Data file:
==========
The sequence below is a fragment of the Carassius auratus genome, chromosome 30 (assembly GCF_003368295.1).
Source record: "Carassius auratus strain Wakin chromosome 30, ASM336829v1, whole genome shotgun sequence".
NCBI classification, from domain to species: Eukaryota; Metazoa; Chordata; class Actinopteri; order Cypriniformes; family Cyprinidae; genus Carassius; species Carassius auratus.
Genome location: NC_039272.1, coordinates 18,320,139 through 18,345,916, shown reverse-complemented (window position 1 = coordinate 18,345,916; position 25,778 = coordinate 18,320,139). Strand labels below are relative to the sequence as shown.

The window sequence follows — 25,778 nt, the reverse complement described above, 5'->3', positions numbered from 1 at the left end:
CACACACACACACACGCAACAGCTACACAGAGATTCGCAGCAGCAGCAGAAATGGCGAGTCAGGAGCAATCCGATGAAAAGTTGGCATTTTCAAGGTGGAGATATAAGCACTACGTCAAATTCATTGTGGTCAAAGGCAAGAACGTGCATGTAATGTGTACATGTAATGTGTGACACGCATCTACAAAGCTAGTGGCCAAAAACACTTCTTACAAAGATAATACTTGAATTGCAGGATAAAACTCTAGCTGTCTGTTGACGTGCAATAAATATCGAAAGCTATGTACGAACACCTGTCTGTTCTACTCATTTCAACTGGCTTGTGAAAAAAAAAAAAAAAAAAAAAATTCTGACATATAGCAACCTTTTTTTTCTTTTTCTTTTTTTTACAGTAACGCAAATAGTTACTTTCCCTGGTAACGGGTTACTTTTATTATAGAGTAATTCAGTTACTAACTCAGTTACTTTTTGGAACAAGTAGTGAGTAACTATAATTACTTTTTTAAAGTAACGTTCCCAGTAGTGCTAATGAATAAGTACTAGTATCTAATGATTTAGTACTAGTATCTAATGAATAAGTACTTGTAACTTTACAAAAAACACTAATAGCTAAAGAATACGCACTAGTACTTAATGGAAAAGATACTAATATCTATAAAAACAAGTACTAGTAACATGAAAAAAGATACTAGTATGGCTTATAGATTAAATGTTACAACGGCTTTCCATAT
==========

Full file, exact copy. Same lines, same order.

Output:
The sequence below is a fragment of the Carassius auratus genome, chromosome 30 (assembly GCF_003368295.1).
Source record: "Carassius auratus strain Wakin chromosome 30, ASM336829v1, whole genome shotgun sequence".
NCBI classification, from domain to species: Eukaryota; Metazoa; Chordata; class Actinopteri; order Cypriniformes; family Cyprinidae; genus Carassius; species Carassius auratus.
Genome location: NC_039272.1, coordinates 18,320,139 through 18,345,916, shown reverse-complemented (window position 1 = coordinate 18,345,916; position 25,778 = coordinate 18,320,139). Strand labels below are relative to the sequence as shown.

The window sequence follows — 25,778 nt, the reverse complement described above, 5'->3', positions numbered from 1 at the left end:
CACACACACACACACGCAACAGCTACACAGAGATTCGCAGCAGCAGCAGAAATGGCGAGTCAGGAGCAATCCGATGAAAAGTTGGCATTTTCAAGGTGGAGATATAAGCACTACGTCAAATTCATTGTGGTCAAAGGCAAGAACGTGCATGTAATGTGTACATGTAATGTGTGACACGCATCTACAAAGCTAGTGGCCAAAAACACTTCTTACAAAGATAATACTTGAATTGCAGGATAAAACTCTAGCTGTCTGTTGACGTGCAATAAATATCGAAAGCTATGTACGAACACCTGTCTGTTCTACTCATTTCAACTGGCTTGTGAAAAAAAAAAAAAAAAAAAAAATTCTGACATATAGCAACCTTTTTTTTCTTTTTCTTTTTTTTACAGTAACGCAAATAGTTACTTTCCCTGGTAACGGGTTACTTTTATTATAGAGTAATTCAGTTACTAACTCAGTTACTTTTTGGAACAAGTAGTGAGTAACTATAATTACTTTTTTAAAGTAACGTTCCCAGTAGTGCTAATGAATAAGTACTAGTATCTAATGATTTAGTACTAGTATCTAATGAATAAGTACTTGTAACTTTACAAAAAACACTAATAGCTAAAGAATACGCACTAGTACTTAATGGAAAAGATACTAATATCTATAAAAACAAGTACTAGTAACATGAAAAAAGATACTAGTATGGCTTATAGATTAAATGTTACAACGGCTTTCCATAT